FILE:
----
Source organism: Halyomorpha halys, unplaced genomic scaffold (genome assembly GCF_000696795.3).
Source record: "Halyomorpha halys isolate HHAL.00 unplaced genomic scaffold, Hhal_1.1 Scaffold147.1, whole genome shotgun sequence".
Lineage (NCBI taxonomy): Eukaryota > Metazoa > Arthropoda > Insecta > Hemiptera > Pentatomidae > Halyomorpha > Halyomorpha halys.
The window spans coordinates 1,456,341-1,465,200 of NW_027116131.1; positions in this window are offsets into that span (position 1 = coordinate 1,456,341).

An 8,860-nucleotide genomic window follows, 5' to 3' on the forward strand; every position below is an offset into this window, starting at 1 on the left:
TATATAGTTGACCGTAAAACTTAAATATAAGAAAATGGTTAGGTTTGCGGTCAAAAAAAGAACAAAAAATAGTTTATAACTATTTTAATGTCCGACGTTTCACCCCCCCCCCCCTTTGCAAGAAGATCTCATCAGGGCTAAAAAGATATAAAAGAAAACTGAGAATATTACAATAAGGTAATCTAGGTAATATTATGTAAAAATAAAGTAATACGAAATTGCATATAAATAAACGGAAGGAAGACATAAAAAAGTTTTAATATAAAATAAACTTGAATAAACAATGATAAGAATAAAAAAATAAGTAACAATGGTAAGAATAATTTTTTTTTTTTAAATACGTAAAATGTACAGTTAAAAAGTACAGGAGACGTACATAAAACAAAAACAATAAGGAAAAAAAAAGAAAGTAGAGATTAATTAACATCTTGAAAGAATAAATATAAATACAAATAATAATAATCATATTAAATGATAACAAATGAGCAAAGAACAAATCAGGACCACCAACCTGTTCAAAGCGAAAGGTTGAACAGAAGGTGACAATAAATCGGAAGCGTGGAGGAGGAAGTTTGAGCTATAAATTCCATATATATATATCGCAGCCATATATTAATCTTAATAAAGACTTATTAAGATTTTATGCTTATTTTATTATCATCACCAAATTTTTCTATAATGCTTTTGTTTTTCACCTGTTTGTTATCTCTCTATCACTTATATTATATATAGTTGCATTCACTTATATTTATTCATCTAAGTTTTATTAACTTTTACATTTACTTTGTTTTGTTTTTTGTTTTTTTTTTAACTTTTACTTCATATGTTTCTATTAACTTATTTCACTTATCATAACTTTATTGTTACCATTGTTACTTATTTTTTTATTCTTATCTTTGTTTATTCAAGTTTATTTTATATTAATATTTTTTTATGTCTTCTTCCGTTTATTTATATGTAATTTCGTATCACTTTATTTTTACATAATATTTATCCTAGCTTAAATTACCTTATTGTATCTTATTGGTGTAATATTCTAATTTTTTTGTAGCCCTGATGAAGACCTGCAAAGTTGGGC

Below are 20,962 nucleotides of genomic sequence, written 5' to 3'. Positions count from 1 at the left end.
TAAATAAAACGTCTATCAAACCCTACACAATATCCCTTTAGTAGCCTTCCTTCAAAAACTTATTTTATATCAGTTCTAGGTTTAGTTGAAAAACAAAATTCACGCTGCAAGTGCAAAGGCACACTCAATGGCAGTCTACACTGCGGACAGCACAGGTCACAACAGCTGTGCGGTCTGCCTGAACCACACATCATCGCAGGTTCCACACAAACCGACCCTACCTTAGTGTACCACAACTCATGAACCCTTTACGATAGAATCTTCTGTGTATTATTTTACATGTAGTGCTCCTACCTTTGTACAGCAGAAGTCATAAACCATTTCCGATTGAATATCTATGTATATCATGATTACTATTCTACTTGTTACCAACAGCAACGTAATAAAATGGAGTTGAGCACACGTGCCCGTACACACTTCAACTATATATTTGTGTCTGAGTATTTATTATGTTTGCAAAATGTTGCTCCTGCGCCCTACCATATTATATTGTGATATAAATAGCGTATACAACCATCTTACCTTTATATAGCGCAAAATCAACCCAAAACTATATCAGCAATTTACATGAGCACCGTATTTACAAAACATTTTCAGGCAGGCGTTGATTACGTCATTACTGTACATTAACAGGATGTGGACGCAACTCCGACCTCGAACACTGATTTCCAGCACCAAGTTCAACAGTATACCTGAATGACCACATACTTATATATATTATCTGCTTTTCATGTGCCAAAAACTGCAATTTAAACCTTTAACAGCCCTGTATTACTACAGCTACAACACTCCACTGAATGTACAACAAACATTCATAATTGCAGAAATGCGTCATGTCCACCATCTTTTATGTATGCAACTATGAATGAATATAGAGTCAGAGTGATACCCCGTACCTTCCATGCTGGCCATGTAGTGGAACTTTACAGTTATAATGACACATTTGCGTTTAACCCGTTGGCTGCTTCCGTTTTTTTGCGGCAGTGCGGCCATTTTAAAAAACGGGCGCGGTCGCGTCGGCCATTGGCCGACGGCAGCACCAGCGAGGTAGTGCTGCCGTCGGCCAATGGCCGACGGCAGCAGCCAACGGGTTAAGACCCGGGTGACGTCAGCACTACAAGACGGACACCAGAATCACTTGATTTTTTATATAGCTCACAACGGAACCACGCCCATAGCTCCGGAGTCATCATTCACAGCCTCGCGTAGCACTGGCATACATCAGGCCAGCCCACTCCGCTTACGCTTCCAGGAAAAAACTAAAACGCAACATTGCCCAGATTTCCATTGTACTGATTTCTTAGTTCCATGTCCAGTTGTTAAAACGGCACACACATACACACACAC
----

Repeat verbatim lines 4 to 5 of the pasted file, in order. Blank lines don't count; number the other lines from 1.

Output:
The window spans coordinates 1,456,341-1,465,200 of NW_027116131.1; positions in this window are offsets into that span (position 1 = coordinate 1,456,341).

An 8,860-nucleotide genomic window follows, 5' to 3' on the forward strand; every position below is an offset into this window, starting at 1 on the left: